On June 12, 1987, Reagan stood before Berlin's Brandenburg Gate and uttered four words (just as President John F. Kennedy did 24 years before with "Ich bin ein Berliner") that have resonated across the decades:
"There is one sign the Soviets can make that would be unmistakable, that would advance dramatically the cause of freedom and peace. General Secretary [Mikhail] Gorbachev, if you seek peace, if you seek prosperity for the Soviet Union and Eastern Europe, if you seek liberalization: Come here to this gate! Mr. Gorbachev, open this gate! Mr. Gorbachev, tear down this wall!
And two years later, the wall would come tumbling down.
In a revealing essay for "The Wall Street Journal," former Reagan speechwriter Peter Robinson recalls that the State Department, the National Security Council, and the ranking U.S. diplomat in Berlin all objected to Reagan delivering the speech:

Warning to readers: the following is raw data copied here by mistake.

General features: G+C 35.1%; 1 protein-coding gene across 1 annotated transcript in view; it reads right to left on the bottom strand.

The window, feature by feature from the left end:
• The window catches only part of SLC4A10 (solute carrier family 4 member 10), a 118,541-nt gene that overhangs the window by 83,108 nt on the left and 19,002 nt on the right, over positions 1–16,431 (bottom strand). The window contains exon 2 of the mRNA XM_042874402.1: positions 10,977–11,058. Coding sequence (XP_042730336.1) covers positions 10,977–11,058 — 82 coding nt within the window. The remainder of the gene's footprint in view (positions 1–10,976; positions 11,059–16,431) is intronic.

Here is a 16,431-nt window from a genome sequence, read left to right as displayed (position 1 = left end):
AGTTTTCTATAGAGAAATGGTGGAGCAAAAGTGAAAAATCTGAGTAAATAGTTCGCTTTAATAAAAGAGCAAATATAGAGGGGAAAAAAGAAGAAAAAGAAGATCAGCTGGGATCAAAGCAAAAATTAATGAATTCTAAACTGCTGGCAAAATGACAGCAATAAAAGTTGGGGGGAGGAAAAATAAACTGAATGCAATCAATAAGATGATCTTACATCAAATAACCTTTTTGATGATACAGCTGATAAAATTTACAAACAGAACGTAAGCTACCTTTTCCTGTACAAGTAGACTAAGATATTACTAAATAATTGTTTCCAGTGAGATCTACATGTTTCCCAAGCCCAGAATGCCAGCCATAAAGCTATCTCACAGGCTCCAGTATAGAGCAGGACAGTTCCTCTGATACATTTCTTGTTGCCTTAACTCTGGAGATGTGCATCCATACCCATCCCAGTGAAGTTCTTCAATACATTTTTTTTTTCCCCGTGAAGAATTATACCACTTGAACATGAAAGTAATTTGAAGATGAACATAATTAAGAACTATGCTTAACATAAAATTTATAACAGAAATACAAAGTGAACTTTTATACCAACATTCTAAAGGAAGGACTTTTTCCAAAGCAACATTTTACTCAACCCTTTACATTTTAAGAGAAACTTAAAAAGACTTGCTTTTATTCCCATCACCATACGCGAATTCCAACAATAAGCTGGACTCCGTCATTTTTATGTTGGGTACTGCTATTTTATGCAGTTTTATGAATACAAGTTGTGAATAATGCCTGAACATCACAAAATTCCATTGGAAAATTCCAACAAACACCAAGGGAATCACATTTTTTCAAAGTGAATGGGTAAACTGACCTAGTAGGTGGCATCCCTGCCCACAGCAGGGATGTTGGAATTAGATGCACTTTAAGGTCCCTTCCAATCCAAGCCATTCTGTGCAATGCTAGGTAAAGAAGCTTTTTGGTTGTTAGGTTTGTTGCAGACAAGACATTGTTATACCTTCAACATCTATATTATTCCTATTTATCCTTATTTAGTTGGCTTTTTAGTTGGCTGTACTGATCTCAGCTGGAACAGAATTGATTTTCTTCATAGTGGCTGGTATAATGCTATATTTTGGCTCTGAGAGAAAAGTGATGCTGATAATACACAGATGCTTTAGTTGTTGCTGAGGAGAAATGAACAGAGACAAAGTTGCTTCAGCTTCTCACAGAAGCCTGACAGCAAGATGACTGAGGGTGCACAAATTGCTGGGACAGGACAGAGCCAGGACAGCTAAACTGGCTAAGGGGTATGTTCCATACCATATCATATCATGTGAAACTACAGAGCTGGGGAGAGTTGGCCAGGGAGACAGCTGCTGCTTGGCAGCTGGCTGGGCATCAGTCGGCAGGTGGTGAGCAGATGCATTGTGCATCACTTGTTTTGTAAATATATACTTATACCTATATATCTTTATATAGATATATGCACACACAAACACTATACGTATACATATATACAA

Robinson quotes Reagan as telling his deputy chief of staff, Kenneth Duberstein, "The boys at State are going to kill me for this, but it's the right thing to do."
The right thing to do, perhaps, but in his essay, Robinson wonders whether the speech had any impact, whether it really mattered.
Gorbachev himself told an American audience earlier this year: "We were not impressed. We knew that Mr. Reagan's original profession was actor."
But Robinson says he has been convinced otherwise. First, by a former German World Bank employee, Dieter Elz, who credited Reagan with changing Germany's consciousness that day:
And then by Yuri Yarim-Agaev, a former Soviet physicist and dissident who's now a consultant in New York:
"The Berlin Wall address," Robinson writes, "represented a call to awaken."
Two years later, the people of Berlin did just that.